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Everything You Need to Know Before Lyoto Machida and Mauricio "Shogun" Rua Meet Again at UFC 113

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You're a busy guy, I get it. You work that forty hour a week job so you can sit back, relax, and enjoy some fights on the weekends. No worries, love, I got you covered. Here's everything you need to know leading into tonight's main event between Lyoto Machida and Mauricio "Shogun" Rua.


Daniel Woirin's technical breakdown of Machida vs. Shogun
Riddum: "The Dragon" is known for his counters on leg kicks, especially with straight lefts. He knew that Shogun was coming into this fight with a great kicking game. Why couldn't he counter effectively in this particular fight?

Daniel Woirin: When I trained Lyoto Machida for Sokoudjou, I noticed that when Sokoudjou kicks, he stays right in front of his opponent. It was easier to counter him, since punches are faster than kicks. Against Shogun, it was different. He was side stepping while kicking, so he wouldn't stay in front of Lyoto, making the counters more difficult. Also there was something else, which is pretty unorthodox in Muay Thai: he was kicking with a closed guard, without extending his arm, a bit like they do in Savate. And that limited the openings for counters even more.

Shogun’s Coach: Machida Knows Karate Won’t Beat Muay Thai
"The antidote to punching is the good leg kick," Amado said. "The other athletes who Lyoto faced, they kicked but with their hands low, and Lyoto works on the body movements of his opponent. He studies and works on it. Machida works more with his hands and Shogun works with legs. Sometimes this exchange will be weighted because he will not find any (openings) and will only see Shogun’s legs working. On the third or fourth punch, Lyoto will realize that he is hitting Shogun’s defense and Shogun is always picking up (points). Shogun has a very strong game of legs. He can explore that part too, and this time it will come with much more desire to win. He will not wait to get started. He will apply this tactic and will come with everything to win the UFC belt."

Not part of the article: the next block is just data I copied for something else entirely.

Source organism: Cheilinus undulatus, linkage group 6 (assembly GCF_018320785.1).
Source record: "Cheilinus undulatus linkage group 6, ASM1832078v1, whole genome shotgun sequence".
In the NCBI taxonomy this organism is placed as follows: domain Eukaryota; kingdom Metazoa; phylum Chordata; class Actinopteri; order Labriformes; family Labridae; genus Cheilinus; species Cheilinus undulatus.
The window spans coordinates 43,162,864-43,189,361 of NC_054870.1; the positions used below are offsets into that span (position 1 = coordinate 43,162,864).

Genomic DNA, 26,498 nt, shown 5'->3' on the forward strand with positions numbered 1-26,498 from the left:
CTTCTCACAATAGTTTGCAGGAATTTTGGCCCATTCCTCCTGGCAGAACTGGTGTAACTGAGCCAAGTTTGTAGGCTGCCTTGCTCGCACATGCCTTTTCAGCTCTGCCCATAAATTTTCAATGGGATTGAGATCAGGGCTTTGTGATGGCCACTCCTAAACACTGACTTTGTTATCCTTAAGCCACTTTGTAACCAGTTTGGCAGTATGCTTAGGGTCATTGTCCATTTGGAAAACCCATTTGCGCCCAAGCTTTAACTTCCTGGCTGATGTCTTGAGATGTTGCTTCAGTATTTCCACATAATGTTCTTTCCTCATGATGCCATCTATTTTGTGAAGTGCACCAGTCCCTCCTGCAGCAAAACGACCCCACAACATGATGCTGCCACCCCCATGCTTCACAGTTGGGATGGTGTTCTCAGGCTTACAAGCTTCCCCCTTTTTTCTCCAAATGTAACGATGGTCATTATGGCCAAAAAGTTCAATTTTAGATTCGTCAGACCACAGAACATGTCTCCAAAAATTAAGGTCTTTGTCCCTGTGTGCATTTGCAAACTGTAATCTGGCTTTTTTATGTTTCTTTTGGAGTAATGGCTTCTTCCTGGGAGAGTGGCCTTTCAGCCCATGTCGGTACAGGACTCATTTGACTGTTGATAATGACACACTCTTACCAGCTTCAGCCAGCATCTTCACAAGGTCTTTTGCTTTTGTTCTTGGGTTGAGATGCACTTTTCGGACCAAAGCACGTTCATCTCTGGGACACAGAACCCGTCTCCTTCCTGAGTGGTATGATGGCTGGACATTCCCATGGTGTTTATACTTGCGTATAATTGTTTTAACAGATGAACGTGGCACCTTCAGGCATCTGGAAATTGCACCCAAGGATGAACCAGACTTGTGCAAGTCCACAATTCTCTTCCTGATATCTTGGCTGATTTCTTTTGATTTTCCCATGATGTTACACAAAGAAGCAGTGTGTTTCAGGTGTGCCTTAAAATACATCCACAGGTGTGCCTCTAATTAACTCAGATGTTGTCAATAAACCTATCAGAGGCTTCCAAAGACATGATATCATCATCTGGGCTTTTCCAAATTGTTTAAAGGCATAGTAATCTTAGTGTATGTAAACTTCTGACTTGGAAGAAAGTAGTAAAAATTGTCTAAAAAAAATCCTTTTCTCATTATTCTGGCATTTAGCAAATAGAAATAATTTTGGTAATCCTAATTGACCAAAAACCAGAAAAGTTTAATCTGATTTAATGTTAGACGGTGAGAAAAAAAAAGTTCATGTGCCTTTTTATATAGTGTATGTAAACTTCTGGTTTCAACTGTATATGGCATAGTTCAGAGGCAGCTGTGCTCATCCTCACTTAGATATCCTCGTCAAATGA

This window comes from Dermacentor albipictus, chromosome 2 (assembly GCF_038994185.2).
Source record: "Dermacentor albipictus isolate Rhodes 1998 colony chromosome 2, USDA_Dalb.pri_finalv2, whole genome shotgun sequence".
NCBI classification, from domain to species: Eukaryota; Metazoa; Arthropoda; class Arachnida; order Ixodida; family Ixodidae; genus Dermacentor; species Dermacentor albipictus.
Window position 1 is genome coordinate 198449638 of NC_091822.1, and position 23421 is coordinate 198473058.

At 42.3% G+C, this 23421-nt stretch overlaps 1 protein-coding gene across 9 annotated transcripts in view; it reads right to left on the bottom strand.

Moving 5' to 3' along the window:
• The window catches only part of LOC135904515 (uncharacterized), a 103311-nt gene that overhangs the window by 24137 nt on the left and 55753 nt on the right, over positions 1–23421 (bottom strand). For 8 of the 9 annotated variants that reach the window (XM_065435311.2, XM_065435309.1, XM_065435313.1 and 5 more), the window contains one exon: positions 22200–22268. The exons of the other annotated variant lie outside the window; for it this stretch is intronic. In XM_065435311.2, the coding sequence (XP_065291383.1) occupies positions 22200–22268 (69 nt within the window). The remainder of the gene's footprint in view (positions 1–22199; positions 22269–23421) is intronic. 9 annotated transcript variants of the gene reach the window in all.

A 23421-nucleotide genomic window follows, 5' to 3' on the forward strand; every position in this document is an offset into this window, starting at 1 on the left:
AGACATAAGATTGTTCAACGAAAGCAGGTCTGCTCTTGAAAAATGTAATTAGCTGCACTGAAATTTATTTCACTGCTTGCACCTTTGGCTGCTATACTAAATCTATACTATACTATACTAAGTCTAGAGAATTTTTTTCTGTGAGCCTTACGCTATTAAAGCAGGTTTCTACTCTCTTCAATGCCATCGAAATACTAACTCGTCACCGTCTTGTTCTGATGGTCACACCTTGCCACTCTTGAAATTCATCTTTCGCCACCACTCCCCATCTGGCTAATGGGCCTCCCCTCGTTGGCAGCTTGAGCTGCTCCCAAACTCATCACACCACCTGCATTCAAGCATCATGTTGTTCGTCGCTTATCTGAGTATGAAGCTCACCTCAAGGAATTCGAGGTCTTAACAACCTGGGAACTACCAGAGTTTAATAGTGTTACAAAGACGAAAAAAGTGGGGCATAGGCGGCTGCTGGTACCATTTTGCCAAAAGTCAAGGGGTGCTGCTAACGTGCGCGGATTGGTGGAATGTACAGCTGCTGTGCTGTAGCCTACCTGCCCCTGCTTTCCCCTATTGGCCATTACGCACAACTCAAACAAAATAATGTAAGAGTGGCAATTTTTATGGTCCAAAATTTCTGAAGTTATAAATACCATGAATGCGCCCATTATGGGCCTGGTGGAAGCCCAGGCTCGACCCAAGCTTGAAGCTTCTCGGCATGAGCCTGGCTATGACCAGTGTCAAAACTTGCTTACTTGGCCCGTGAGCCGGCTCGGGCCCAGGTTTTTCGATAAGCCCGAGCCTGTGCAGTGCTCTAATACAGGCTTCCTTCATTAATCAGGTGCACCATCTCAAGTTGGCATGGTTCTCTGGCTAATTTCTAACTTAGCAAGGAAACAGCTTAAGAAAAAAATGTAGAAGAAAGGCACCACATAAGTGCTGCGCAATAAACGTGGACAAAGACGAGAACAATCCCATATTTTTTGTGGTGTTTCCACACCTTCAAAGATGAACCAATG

UFC 113 Preview: Breaking Down the Chessmatch That Is Lyoto Machida vs Mauricio "Shogun" Rua 2

The Blueprint: Machida vs. Shogun 2
Through his first seven fights, the reigning UFC Light Heavyweight Champion did not lose a single round of competition. Then he ran into some guy named "Shogun."

Lyoto Machida vs. Mauricio "Shogun" Rua II is UFC's Highest Level of Kickboxing Display


UFC 113 Preview: Lyoto Machida, Mauricio "Shogun" Rua Meet in Light Heavyweight Title Rematch
In one of the most highly-anticipated battles among fight fans that we'll see this year, current UFC light heavyweight champion Lyoto "The Dragon" Machida (16-0, 8-0 UFC) will once again step into the Octagon against 2005 PRIDE middleweight Grand Prix champion Mauricio "Shogun" Rua (18-4, 2-2 UFC) in a rematch of their hotly-debated, controversial championship title bout at UFC 104.

The Redemption of Mauricio "Shogun" Rua
This weekend, Shogun has a chance to erase the past few years of his career and achieve the level of success most experts predicted he would have in 2007.

The Karate Kid, Part II
With an 18-month stretch of success in 2008-09, Lyoto Machida turned himself into the biggest anomaly in mixed martial arts: the "traditional" stylist who could excel against "practical" competition.

UFC 113 Preview: The Main Card